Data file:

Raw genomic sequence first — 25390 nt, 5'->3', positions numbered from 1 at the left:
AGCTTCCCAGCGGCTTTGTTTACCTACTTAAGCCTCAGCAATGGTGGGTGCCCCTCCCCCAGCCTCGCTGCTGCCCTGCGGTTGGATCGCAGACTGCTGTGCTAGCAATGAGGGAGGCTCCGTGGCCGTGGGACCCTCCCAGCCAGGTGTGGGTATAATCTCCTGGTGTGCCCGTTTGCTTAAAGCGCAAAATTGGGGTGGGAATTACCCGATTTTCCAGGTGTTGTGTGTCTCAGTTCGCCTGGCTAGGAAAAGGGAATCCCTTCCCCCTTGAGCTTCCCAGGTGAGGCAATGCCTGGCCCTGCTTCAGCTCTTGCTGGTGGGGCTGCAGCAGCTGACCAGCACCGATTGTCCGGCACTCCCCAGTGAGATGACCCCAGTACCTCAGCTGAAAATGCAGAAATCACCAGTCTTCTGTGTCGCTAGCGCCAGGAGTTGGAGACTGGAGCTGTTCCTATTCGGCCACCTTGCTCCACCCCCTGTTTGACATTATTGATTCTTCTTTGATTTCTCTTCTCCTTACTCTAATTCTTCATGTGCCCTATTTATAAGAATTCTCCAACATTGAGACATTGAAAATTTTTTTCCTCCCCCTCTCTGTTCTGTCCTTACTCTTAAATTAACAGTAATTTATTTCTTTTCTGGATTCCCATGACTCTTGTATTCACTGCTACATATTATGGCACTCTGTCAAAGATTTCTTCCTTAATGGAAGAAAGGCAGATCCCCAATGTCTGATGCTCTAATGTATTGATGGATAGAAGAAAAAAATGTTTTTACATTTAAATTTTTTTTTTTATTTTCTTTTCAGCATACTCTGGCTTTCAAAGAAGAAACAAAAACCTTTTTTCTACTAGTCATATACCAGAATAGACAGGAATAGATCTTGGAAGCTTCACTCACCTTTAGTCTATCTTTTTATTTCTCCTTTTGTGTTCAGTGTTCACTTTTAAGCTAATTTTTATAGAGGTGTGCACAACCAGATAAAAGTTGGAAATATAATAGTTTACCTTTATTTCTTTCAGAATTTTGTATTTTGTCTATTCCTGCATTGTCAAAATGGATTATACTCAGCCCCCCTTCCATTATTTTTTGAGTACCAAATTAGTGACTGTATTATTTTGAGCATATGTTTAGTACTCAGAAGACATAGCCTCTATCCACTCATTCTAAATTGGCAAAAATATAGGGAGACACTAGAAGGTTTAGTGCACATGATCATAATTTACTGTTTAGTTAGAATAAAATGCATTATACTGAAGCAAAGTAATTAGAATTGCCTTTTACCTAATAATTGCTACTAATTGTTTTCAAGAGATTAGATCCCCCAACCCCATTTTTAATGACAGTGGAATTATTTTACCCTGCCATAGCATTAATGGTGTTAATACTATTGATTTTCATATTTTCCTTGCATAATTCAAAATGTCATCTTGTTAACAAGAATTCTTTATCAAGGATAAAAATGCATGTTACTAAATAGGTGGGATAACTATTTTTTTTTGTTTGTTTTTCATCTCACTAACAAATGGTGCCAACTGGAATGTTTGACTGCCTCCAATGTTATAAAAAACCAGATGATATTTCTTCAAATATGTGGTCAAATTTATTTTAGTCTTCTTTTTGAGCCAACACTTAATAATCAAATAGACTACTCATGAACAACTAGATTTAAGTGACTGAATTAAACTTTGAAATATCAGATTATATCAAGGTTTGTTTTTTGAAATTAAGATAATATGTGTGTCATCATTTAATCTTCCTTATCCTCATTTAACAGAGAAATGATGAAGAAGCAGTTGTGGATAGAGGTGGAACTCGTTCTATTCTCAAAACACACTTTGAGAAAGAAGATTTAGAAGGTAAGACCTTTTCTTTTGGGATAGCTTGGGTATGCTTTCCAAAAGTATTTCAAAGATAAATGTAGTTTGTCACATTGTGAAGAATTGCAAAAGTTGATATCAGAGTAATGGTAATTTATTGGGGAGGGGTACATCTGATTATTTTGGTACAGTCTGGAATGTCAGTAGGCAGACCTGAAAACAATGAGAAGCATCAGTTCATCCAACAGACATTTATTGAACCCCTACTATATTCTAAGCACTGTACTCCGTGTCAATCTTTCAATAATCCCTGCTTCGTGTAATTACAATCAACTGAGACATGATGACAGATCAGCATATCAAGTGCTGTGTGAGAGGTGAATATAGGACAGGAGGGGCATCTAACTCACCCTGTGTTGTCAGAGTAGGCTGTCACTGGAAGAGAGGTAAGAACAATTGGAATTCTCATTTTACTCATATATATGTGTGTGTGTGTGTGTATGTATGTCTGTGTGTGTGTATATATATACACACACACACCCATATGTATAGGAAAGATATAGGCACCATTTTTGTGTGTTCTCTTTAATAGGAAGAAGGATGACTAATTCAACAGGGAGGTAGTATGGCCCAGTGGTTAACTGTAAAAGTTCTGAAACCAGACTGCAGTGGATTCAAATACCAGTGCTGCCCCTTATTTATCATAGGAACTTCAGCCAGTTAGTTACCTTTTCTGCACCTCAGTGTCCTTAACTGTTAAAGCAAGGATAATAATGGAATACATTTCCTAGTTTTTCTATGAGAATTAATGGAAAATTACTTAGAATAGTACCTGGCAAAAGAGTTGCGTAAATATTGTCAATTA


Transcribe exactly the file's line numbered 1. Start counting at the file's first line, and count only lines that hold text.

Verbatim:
Raw genomic sequence first — 25390 nt, 5'->3', positions numbered from 1 at the left: